by Ashley Naftule
I found the first one outside the Title Fight show. It was lying a foot away from the ashtray, twisted and bent with a blush of bright purple lipstick staining the end. I knew that color anywhere: Paisley Park No. 9. I still find tubes of it in my apartment, flirting with the loose change between my sofa cushions.
I had stopped smoking six months ago but I still liked hanging out in the smoker’s section outside. I missed the rituals of smoking more than the nicotine rush. The kind of fellowship that can only be earned through shared hardship. When it was freezing outside, there would always be a ring of strangers sharing a fire. Lighting up outside The Basement and listening to the din of amplified music music pulsing through the drywall, I felt closer to my ancestors. Not the ones that hopped off East India trading boats, but the ones that drew battle maps in berry juice on rock walls.
I was thinking about Cynthia when I saw the cigarette. How her purple lips would crinkle with distaste, seeing me slumming it with the smokers. You're just doing that pain slut thing again, she’d say with a sigh. Pining for something you can't have.
I went back in to see the rest of the show. I shouldn't have bothered. They were good, they were great, they may as well have been playing dog whistles onstage: all I could think about was her. The way her hair smelled like whiskey and lilacs. How rough her fingertips were, callused from all the chalk drawings she did at her bar gig. And most of all her unerring ability to find the soft, weak underbelly in anyone.
It's from The Hobbit, she told me after our first night together. We were laying in bed, comparing tattoos and scars, explaining the history documented on our skins. She pointed to the black arrow hovering over her breast, its barbed tip aimed at her heart. It’s the arrow that kills Smaug.
I hadn't read any Tolkien since I was 14, but the story came back to me in a flash. He had a hole in his chest, right? That’s how that guy killed him.
She lit a cigarette and gave me a small smile that I'd come to know very well - the You're Lucky Your So Cute grin. Bard. That was his name. And you know how Smaug got that hole? From sleeping on his riches all day. He got rich, he got soft, and he died for it. It's a parable about the dangers of capitalism.
I was pretty sure she was wrong about that last part, but there's a time and place to argue and it's usually not when your body is still lit up like a firefly with post-coital afterglow.
Cynthia knew my underbelly well. Driving to The Coronado for a nightcap, I could feel all the arrow scars dotting my abdomen ache and throb.
I found another one on The Coronado patio. A small curl of smoke still hung in the air, shimmying like a belly dancer. I leaned forward and breathed it in, hoping that the specter of her perfume was woven into the smoke.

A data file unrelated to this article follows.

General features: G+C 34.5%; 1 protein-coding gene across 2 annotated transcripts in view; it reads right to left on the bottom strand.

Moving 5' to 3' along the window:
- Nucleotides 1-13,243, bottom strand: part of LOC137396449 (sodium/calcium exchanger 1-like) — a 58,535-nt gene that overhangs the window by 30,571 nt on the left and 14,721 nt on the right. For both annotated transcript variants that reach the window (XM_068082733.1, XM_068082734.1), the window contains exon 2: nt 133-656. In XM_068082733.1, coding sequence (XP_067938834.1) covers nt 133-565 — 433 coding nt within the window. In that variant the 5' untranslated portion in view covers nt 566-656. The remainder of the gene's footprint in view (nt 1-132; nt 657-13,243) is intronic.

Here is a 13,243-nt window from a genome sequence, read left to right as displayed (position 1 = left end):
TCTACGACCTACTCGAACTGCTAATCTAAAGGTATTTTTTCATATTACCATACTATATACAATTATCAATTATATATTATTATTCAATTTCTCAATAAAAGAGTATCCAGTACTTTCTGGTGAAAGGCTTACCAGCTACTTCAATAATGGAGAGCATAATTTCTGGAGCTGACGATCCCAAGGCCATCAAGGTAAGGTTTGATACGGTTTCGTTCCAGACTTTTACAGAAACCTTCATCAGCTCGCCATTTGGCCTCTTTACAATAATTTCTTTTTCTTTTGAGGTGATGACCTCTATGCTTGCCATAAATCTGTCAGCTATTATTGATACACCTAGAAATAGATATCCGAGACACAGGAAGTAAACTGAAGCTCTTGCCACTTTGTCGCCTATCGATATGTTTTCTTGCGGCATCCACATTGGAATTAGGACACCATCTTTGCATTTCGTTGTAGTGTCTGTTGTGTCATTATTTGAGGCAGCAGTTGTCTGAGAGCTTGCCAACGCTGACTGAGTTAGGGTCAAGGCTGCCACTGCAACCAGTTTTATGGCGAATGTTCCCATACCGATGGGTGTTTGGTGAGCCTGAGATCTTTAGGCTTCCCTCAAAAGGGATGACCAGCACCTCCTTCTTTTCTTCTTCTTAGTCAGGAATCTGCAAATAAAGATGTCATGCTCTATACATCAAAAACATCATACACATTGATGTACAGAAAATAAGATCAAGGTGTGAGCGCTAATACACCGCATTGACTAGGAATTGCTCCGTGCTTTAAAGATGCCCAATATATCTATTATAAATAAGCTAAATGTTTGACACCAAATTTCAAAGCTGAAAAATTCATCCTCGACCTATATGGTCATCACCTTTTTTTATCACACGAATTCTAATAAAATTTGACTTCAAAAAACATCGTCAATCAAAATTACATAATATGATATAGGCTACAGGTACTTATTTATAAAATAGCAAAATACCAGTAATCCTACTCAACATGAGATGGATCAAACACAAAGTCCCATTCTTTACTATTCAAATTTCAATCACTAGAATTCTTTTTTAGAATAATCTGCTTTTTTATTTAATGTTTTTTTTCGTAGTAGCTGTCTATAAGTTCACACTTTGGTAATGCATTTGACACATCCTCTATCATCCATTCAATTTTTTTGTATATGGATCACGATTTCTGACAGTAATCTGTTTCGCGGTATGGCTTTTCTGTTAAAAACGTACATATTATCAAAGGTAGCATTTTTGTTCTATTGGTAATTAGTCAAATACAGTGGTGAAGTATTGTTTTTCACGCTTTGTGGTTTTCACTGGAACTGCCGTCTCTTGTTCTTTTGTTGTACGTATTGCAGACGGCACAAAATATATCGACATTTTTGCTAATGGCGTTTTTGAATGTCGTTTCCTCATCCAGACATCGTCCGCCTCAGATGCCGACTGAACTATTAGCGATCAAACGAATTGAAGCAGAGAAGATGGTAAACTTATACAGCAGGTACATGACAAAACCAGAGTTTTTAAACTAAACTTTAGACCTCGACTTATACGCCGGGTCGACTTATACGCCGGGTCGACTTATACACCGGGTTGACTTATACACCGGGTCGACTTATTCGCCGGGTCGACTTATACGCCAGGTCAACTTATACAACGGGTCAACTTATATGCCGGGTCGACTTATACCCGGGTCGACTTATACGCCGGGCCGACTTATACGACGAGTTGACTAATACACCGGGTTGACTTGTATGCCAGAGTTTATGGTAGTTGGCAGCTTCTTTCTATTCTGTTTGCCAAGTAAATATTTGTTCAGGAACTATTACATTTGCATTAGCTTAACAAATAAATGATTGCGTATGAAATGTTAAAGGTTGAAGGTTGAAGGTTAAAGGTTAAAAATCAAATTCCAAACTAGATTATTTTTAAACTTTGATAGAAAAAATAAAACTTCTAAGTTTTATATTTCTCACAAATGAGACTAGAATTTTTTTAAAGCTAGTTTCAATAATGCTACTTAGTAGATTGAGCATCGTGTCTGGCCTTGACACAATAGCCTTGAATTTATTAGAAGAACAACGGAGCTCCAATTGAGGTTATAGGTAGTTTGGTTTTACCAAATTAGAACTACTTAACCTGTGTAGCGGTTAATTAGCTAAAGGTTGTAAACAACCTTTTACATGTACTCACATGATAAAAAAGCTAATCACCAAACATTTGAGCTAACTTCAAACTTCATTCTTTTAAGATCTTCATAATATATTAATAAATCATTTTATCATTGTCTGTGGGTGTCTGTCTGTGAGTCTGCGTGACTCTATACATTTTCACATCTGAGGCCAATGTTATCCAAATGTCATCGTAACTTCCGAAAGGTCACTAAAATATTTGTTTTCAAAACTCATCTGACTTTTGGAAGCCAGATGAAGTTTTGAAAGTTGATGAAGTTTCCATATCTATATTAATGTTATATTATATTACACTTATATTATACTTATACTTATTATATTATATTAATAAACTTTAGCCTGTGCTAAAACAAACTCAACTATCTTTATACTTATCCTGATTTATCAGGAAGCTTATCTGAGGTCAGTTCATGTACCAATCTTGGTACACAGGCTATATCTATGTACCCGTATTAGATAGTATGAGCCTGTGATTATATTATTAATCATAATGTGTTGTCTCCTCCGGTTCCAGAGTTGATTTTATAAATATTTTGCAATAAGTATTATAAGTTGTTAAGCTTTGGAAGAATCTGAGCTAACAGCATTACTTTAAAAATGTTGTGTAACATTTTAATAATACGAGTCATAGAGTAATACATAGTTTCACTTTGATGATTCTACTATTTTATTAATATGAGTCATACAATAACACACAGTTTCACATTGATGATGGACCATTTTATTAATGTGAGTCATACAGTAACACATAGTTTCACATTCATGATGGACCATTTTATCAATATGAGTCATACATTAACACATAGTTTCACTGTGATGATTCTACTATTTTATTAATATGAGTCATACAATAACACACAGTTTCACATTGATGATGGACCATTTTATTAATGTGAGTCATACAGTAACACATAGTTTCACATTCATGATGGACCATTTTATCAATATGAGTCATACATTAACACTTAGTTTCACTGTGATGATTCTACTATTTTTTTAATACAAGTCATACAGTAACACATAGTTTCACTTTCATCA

I ordered our favorite dish before the kitchen closed: chili guacamole fries. There was no sign of her inside or outside the cafe. I knew there wouldn't be, but I couldn't help but look. You're just doing that pain slut thing again.
I found the third one outside her bar. I didn't feel like drinking but it was karaoke night and I had no desire to go back to my apartment and let her memory perfume everything again.
The lipstick on this end was extra thick- probably a freshly applied coat. I always marveled at the grace with which she’d apply her warpaint: two steady flicks of her wrist and her lips would gleam like pieces of polished amethysts.
There are still wine glasses in my apartment that are haunted by the ghosts of those lips. Ectoplasmic smudges that no amount of dishwashing liquid can erase.
I saw her in the bar, singing “Borderline.” Cynthia's favorite Madonna song. Blonde hair, pale skin, Paisley Park lips. She looked familiar. It hit me at the end of her song, as a round of applause rippled across the bar: I had seen her at Cynthia’s funeral.
She was a friend of a friend of Cynthia’s. Her name, like so many other things that people had said to me that day, was a black bar in my head. Months and months of redactions in my rear view, and one of them had to pop up wearing Cynthia’s lipstick.
It's a hell of a thing to be haunted by a nameless ghost.
Two drinks and one tone-dead rendition of “Africa” later, I made my way back home. I couldn't smell anything on me anymore: no smoke, no perfume. I collapsed on the couch, letting my hand fall into the crevice between the cushions where I found the No.9 tube the other day. I brushed that empty space with my fingertips. I have soft hands, much softer than hers. It’s why we work so well together, she said the night before the fire. I'm sandpaper and you're silk. Two of either wouldn't be any fun.
I still had the ceramic cow heart ashtray she gave me for our first anniversary. That's where I found the fourth cigarette. I reached out with a trembling hand to pick it up and felt Cynthia’s purple lipstick on my fingertips. It was still fresh.
Ashley Naftule is a writer & theater artist from Phoenix, AZ. He's been published in Vice, Phoenix New Times, Ghost City Press, The Hard Times, Rinky Dink Press, Under The Radar, Four Chambers Press, Daily Bandcamp, The Occulum, and The Dark City. He's a resident playwright and Associate Artistic Director at Space55 theatre.